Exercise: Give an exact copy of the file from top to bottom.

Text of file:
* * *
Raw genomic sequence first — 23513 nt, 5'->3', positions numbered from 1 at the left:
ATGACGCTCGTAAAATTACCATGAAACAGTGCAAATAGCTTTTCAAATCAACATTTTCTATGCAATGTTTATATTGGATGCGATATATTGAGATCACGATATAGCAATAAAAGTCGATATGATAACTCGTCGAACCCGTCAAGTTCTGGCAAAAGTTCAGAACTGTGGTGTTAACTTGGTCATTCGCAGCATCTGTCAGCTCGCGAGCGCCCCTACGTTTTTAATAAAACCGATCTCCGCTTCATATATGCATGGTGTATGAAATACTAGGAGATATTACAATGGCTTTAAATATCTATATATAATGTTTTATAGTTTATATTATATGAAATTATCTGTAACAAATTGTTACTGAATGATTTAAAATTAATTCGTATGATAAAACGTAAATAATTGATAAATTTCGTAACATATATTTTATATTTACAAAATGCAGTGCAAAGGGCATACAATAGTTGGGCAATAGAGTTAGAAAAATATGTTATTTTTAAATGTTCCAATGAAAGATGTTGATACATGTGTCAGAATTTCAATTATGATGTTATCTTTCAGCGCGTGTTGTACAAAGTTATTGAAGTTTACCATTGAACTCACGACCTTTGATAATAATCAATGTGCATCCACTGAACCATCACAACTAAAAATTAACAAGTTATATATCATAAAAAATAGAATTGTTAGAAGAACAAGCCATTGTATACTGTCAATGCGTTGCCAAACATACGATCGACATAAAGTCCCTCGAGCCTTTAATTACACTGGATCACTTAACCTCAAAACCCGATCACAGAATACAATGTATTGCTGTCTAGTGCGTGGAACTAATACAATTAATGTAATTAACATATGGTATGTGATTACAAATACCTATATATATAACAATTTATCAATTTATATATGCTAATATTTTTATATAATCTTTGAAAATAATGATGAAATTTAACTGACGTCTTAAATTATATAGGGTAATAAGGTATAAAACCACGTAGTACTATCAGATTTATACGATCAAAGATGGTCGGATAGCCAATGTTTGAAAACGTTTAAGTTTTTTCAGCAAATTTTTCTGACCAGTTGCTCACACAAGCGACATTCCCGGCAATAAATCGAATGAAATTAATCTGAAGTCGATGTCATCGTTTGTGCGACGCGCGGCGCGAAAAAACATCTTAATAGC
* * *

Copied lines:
Raw genomic sequence first — 23513 nt, 5'->3', positions numbered from 1 at the left:
ATGACGCTCGTAAAATTACCATGAAACAGTGCAAATAGCTTTTCAAATCAACATTTTCTATGCAATGTTTATATTGGATGCGATATATTGAGATCACGATATAGCAATAAAAGTCGATATGATAACTCGTCGAACCCGTCAAGTTCTGGCAAAAGTTCAGAACTGTGGTGTTAACTTGGTCATTCGCAGCATCTGTCAGCTCGCGAGCGCCCCTACGTTTTTAATAAAACCGATCTCCGCTTCATATATGCATGGTGTATGAAATACTAGGAGATATTACAATGGCTTTAAATATCTATATATAATGTTTTATAGTTTATATTATATGAAATTATCTGTAACAAATTGTTACTGAATGATTTAAAATTAATTCGTATGATAAAACGTAAATAATTGATAAATTTCGTAACATATATTTTATATTTACAAAATGCAGTGCAAAGGGCATACAATAGTTGGGCAATAGAGTTAGAAAAATATGTTATTTTTAAATGTTCCAATGAAAGATGTTGATACATGTGTCAGAATTTCAATTATGATGTTATCTTTCAGCGCGTGTTGTACAAAGTTATTGAAGTTTACCATTGAACTCACGACCTTTGATAATAATCAATGTGCATCCACTGAACCATCACAACTAAAAATTAACAAGTTATATATCATAAAAAATAGAATTGTTAGAAGAACAAGCCATTGTATACTGTCAATGCGTTGCCAAACATACGATCGACATAAAGTCCCTCGAGCCTTTAATTACACTGGATCACTTAACCTCAAAACCCGATCACAGAATACAATGTATTGCTGTCTAGTGCGTGGAACTAATACAATTAATGTAATTAACATATGGTATGTGATTACAAATACCTATATATATAACAATTTATCAATTTATATATGCTAATATTTTTATATAATCTTTGAAAATAATGATGAAATTTAACTGACGTCTTAAATTATATAGGGTAATAAGGTATAAAACCACGTAGTACTATCAGATTTATACGATCAAAGATGGTCGGATAGCCAATGTTTGAAAACGTTTAAGTTTTTTCAGCAAATTTTTCTGACCAGTTGCTCACACAAGCGACATTCCCGGCAATAAATCGAATGAAATTAATCTGAAGTCGATGTCATCGTTTGTGCGACGCGCGGCGCGAAAAAACATCTTAATAGC